Love Delights

During the week of Valentine’s Day, the passage from I Corinthians 13:4-8 gets quoted quite a bit.

I can’t hear this passage without remembering the time I taught my son and daughter these words.

They were only four and five years old at the time, so I made a poster using a different color for each phrase. First, we focused on the red words: “Love is patient. Love is kind.”

Then we moved on to the orange words: “It does not envy. It does not boast.”

We proceeded in this colorful fashion until they had the entire passage memorized. It became our “First Corinthians Game.”

One morning, while I gathered laundry at the top of the stairs, I heard Parker say to his sister, “Let’s play First Corinthians!”

With a bored voice, Brynn responded, “No thanks.”

Undeterred, Parker said, “Okay. I’ll do it!”

At the top of the stairs, I stopped to listen and savor the moment.

In his tender four-year-old voice, Parker began: “Love is patient, love is kind. It does not envy, it does not boast, it is not proud. It is not self-seeking.”

Just then, Brynn snapped at him, “It is not rude! You’re supposed to say, ‘It is not rude!’”

Parker had accidentally skipped that phrase, and Brynn took delight in pointing out her little brother’s error. An argument ensued.

Parker shouted back, “No! It is not self-seeking!”

Brynn yelled again, “No! It is not rude!”

My maternal moment of bliss was over. I had to go downstairs and break it up. Their words to each other were neither loving nor kind.

Later, I couldn’t help but laugh at the irony. Obviously, they had missed the point.

Sometimes we work so hard at getting it “right” that we miss the point too.

Sometimes we are quick to point out another person’s error.
Sometimes we take delight in another person’s mistake.

Yet . . .

Love does not delight in evil, but rejoices in the truth.

Love comes alongside a friend in despair.
Love rejoices in another person’s success.

Love delights.

Have you ever memorized I Corinthians 13:4-8?

Today, I’m joining Lisa-Jo, taking 5 minutes (although today I was closer to 7 minutes) to write about “delight.”

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39 thoughts on “Love Delights

  1. Brynn and Parker are usually such “good little angels” that it is funny to think of them having this little shouting match. I can just picture it, though.

    And, yes, unfortunately, I have all too often worked too hard to get it “just right” and missed the main point completely. Excellent reminder.
    Blessings to you – Marsha

  2. Denise, such beautiful stuff here! I love how you made a game out of that wonderful verse for you kiddos! But I especially appreciate how eloquently you tied that into “delight”! An important reminder.

  3. Leave it to the little ones to help us keep our pride in check! I know mine have many a day…! I do love that particular teaching in Corinthians I, but I think sometimes a little Emily Post can be added to the queue. ‘Good manners is making sure those in your company are made to feel comfortable and at home’. I gave that lesson to mine when they were eager to point out a guest had not waited for Grace to be said before starting to eat….an entire new concept of ‘Grace’ in that teaching moment.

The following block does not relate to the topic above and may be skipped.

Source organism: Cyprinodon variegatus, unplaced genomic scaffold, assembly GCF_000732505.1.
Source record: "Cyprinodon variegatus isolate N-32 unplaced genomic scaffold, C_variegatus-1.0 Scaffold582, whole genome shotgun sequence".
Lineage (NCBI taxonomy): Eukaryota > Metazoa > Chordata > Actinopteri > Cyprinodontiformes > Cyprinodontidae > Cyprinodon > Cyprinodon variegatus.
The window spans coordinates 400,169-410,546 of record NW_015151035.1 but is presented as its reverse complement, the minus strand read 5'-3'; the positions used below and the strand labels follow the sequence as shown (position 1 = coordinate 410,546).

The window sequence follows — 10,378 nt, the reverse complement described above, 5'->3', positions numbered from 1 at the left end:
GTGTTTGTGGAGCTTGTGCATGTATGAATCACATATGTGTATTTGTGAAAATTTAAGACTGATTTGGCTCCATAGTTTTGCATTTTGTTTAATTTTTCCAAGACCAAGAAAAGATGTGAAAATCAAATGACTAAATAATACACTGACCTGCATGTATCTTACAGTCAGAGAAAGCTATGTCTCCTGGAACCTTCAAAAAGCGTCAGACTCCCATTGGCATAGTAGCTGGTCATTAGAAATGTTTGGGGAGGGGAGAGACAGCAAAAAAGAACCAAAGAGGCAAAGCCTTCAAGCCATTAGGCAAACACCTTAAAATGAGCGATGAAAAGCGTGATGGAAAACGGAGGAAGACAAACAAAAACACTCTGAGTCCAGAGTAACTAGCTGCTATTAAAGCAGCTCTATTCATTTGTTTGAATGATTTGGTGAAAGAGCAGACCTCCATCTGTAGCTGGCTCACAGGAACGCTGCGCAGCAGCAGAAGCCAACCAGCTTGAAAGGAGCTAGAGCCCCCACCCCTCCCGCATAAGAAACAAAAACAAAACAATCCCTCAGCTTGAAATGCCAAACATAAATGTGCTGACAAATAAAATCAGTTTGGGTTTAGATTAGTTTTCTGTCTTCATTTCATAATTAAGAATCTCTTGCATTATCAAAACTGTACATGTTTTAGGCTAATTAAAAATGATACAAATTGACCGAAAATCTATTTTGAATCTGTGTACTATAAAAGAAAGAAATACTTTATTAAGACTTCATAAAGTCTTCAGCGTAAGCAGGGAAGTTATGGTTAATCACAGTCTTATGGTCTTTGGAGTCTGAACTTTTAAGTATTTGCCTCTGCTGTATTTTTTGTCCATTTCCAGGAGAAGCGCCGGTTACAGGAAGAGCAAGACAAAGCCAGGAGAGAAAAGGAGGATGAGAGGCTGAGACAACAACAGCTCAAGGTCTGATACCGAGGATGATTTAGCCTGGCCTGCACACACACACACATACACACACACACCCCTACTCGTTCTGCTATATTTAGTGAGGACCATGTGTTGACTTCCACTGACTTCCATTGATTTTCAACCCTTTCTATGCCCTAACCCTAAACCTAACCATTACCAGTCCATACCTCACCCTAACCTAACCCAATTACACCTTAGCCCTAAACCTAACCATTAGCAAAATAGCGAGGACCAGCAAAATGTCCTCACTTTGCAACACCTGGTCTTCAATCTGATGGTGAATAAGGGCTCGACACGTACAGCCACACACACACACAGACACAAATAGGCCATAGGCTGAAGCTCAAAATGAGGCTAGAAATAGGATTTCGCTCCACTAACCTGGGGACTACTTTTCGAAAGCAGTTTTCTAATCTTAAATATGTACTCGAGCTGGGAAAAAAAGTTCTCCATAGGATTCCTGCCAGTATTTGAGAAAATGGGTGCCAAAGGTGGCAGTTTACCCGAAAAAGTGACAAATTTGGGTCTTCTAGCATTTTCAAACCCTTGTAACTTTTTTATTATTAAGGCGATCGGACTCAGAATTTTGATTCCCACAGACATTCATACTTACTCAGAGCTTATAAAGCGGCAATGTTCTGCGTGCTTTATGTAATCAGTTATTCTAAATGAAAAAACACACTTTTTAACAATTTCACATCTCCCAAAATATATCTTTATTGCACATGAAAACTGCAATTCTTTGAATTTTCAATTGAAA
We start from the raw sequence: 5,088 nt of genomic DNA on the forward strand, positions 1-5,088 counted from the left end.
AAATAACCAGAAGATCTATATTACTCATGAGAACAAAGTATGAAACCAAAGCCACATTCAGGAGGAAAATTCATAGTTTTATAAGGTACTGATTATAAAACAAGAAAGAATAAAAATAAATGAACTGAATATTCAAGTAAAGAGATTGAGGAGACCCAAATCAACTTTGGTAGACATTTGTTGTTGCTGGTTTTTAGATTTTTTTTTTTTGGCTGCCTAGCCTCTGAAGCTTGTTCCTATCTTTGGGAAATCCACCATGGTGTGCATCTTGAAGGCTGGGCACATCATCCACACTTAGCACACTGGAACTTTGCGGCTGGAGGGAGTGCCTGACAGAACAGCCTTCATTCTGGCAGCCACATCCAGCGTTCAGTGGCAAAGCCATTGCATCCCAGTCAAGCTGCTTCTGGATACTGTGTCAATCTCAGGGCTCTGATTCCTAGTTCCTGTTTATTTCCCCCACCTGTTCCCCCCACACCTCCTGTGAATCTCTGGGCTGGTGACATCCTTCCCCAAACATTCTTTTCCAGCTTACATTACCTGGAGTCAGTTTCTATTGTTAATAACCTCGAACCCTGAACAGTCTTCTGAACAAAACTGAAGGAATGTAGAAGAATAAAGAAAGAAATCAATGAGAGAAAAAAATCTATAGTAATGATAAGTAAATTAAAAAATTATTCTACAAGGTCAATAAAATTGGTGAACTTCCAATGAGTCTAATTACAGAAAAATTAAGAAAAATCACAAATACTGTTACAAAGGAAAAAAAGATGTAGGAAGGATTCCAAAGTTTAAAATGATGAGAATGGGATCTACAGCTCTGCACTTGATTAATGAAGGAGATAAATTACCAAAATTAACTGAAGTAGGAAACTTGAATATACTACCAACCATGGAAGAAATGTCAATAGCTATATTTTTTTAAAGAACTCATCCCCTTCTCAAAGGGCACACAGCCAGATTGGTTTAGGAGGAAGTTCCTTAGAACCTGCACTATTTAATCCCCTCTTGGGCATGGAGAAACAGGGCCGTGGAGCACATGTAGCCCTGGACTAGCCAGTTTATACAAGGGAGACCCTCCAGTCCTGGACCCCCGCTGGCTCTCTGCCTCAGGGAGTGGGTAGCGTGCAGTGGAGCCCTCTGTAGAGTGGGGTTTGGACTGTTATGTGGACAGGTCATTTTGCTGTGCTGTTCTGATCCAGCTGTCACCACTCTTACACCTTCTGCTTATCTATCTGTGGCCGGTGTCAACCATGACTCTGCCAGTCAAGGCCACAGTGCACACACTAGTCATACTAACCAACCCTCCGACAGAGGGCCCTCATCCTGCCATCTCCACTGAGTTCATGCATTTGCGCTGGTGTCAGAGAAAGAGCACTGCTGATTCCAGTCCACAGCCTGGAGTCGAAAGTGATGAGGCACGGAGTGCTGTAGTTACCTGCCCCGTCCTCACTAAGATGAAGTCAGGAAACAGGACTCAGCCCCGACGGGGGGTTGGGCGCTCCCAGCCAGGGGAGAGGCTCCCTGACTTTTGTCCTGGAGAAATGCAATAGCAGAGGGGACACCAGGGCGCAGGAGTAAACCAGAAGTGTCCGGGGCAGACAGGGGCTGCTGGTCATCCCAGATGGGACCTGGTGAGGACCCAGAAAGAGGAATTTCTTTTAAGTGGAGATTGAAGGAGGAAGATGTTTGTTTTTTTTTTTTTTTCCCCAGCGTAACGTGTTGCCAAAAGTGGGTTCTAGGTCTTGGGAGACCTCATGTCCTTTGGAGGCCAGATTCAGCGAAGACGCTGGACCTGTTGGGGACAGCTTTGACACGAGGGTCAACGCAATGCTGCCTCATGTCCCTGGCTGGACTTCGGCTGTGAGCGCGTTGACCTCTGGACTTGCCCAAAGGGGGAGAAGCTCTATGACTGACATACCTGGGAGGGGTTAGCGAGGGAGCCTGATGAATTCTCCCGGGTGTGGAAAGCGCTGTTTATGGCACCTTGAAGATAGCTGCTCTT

4. Oh, wow, this is so powerful. Beautifully illustrated — I can hear myself, my words, and the Father listening when my heart and head don’t connect. Thank you so much, Denise. I am so grateful to have read this today.

  5. Mmm……“Sometimes we work so hard at getting it ‘right’ that we miss the point too”…we work so hard we miss the gift He offers and asks us to stop and see..to know. May He open our hearts to seek and find the beauty of His words!

  6. Mmmm.
    Awesome.
    Very powerful, very profound.
    You have me thinking, sweet friend.

    I struggle most with “it is not self-seeking” . . . and “it is not proud.”
    Thank you for the reminder.
    (The good kind. 🙂 )

  7. Denise, the irony is fantastic. Love your story. If I only missed the point as a child. Years ago, I heard Beth Moore talk about “the gap between our theology and our reality.” I immediately saw the grand canyon that was my own life and have since been working to connect the truth of scripture into the words and actions of my every minute life. What a journey we’re on!

    • Heather, I remember reading that very line in Beth Moore’s book “Believing God”! I’ve lived most of my life with a huge gap between my “theology and my reality.” Someday I’m going to have to write more about this. Thanks.

  8. I love this story, the way you tell it so vivid. And this is true for most things in life, how we can be moved passionately to do something and then loss sight of why were called to do it to begin with. This speaks to me.

    • I am quite guilty of this. I can easily become excited and passionate about something in the beginning and then just sort of lost interest along the way. Remembering the “why” helps me retain my focus. 🙂

  9. I was reading along, thinking what a great learning idea this multi-color approach was, and then you got to the real learning! See how I get waylaid on the how-to’s of getting it in the head, instead of the life? Great post. 5 minutes — amazing!

  10. Oh how true and real this is. I hate to think of all of the times I worked so hard to get it right that I completely missed the point-probably more often than not. I loved this Denise. Thank you!!

  11. Oh… I love this… “Sometimes we work so hard at getting it “right” that we miss the point too.” This recovering perfectionist lets this happen all too often, and it is usually me who get exasperated… what a great reminder for me! Thank you!

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